The machine evaluated the pieces in play, and predicted which move of the millions of possibilities would be strong
The machine evaluated the pieces in play, and predicted which move of the millions of possibilities would be strong

Machine teaches itself chess in 24 hours, attains international master level without being told the rules

Engine was built by a student, but used a ‘neural network’ to learn everything on its own

Sam Vallancey
Tuesday 15 September 2015 21:05

A student has built a computer that managed to teach itself chess, and in just three days attained a level of skill comparable with some of the world’s most skilful players.

In the last two decades computers have become exponentially more powerful, but the “brute force” method of evaluating 200 million moves per second that Deep Blue employed was still the norm. Matthew Lai instead trained a “neural network” using example situations from real games of chess.

Rather than searching through all possible future moves and calculating the best one, Giraffe was programmed to learn the game in a similar way to humans, at a greatly accelerated rate.

Lai’s machine was built with a neural network which was fed 175 million examples of real games. It then evaluated the pieces in play and, contrary to traditional chess machines, predicted which move of the millions of possibilities would be strong and which would be weak.

Inspired by the human brain, the network’s nodes change as they are fed information, simulating the human process of learning by experience. Thanks to recent advances in computer speeds, these neural networks have grown in size and complexity, greatly increasing their power and proficiency.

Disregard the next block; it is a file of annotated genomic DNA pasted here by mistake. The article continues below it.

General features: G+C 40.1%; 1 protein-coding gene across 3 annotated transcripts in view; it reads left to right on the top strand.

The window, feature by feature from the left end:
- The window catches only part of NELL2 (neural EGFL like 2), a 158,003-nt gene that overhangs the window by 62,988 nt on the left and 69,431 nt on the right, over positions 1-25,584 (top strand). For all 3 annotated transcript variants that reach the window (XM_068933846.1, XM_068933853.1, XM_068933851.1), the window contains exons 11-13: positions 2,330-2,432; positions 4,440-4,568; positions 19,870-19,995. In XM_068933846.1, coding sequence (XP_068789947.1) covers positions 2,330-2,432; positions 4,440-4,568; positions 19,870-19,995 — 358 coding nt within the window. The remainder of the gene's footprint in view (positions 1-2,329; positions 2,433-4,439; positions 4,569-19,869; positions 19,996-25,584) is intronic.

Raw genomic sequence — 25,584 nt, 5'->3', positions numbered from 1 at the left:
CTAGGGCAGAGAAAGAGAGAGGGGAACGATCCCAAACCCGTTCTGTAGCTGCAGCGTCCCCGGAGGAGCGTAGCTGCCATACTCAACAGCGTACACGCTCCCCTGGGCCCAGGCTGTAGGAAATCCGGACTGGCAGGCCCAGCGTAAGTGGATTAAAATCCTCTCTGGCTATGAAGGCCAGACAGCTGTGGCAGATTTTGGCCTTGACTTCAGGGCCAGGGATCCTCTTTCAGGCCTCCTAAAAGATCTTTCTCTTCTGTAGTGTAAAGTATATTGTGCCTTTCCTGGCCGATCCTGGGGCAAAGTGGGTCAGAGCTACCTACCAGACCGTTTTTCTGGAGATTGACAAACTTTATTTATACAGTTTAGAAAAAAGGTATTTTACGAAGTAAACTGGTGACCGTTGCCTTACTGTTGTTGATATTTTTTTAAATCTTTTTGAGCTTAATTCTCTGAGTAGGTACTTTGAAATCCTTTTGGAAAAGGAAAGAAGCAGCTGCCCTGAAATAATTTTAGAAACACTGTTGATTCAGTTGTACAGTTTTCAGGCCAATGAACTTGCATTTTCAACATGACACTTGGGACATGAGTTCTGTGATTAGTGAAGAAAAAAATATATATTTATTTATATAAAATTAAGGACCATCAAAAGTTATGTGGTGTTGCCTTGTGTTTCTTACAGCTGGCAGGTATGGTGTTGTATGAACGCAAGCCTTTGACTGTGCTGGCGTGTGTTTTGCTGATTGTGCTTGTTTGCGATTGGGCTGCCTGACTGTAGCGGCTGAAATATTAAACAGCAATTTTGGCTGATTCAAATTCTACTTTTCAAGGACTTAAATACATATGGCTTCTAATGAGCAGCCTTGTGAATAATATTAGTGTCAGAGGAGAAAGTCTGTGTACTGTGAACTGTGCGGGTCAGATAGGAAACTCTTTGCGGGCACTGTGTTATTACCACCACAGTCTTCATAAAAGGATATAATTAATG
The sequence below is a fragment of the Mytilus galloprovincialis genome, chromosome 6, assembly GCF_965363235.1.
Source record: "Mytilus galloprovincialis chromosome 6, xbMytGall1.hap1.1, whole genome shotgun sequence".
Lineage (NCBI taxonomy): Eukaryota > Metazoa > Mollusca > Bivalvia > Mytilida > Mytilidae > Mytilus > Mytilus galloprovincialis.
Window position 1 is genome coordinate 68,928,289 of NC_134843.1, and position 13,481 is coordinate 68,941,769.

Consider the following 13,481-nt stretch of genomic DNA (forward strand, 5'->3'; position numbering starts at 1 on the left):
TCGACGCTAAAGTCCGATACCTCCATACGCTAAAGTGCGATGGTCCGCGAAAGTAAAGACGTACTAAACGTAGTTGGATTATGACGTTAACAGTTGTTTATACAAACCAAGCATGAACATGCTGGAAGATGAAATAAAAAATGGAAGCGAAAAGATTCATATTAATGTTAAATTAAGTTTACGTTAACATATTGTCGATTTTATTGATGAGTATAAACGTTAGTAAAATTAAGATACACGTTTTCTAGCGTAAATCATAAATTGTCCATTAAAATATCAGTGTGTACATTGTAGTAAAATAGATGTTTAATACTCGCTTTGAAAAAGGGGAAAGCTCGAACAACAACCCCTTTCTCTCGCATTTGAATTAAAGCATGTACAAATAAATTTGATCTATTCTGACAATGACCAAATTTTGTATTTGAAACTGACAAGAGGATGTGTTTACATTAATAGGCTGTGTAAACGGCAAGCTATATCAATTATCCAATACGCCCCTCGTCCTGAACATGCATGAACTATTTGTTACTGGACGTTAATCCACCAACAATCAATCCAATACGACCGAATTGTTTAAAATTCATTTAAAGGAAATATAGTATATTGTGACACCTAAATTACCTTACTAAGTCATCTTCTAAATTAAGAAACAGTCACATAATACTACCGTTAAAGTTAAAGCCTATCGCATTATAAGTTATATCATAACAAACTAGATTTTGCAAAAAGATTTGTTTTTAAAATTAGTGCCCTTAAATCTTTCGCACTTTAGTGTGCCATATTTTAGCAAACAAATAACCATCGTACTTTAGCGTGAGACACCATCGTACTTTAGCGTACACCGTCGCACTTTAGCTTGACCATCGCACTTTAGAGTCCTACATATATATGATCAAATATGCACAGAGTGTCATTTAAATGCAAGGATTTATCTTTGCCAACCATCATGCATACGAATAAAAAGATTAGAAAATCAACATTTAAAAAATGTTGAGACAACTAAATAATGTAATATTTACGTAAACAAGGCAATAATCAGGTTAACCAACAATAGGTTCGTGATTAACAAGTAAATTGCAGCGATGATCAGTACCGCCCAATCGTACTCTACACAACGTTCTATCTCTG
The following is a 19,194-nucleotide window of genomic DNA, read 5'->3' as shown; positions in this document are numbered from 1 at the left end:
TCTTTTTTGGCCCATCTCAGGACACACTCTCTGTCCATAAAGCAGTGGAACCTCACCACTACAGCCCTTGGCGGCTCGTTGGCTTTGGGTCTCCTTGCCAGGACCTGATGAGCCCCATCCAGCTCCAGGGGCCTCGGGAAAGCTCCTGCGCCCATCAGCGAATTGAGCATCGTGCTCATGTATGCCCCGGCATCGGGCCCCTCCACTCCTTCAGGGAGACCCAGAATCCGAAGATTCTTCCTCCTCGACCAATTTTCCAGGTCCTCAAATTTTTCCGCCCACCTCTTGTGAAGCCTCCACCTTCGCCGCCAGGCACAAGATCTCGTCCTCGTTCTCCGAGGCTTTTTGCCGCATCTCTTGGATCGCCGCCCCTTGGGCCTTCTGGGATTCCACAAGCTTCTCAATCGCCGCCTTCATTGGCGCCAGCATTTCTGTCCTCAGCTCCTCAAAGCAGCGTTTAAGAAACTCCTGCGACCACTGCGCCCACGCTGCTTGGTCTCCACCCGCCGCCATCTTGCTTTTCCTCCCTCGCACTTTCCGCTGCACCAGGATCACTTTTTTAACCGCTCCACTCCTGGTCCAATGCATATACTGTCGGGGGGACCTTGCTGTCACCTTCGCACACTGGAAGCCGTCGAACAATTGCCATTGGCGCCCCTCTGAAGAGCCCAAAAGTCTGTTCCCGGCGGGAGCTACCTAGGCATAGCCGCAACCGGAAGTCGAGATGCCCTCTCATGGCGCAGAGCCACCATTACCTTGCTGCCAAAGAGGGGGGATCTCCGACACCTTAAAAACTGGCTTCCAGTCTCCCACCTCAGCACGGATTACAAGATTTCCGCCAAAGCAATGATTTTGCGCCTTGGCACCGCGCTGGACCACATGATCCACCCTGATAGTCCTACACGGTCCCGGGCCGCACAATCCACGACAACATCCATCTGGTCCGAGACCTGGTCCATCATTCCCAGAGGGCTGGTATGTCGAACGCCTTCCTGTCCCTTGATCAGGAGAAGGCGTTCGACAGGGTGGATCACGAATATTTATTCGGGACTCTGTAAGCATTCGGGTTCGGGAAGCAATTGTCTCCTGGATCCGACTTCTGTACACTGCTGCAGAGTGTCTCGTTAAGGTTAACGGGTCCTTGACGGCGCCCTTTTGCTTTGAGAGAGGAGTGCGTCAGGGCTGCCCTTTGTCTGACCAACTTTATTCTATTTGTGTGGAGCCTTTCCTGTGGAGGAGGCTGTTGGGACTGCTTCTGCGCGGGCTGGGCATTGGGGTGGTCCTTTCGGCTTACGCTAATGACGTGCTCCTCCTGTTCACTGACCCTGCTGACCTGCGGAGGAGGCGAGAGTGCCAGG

Lai explained to Technology Review that “unlike most chess engines in existence today, Giraffe derives its playing strength not from being able to see very far ahead, but from being able to evaluate tricky positions accurately, and understanding complicated positional concepts that are intuitive to humans, but have been elusive to chess engines for a long time.”

Giraffe wasn’t built to become the best chess engine, but to demonstrate the potential power of computer learning. Neural networks like the one found in Giraffe are already outperforming humans in many areas of pattern recognition, with Google Deepmind matching game testers in classic Atari 2600 games.

Beyond playing games, Deep Learning Machines have a potential future in image recognition, drug discovery and even customer relations. As a potential step towards powerful artificial intelligence Facebook, Microsoft and Google have all invested in Deep Learning technologies in the past five years.

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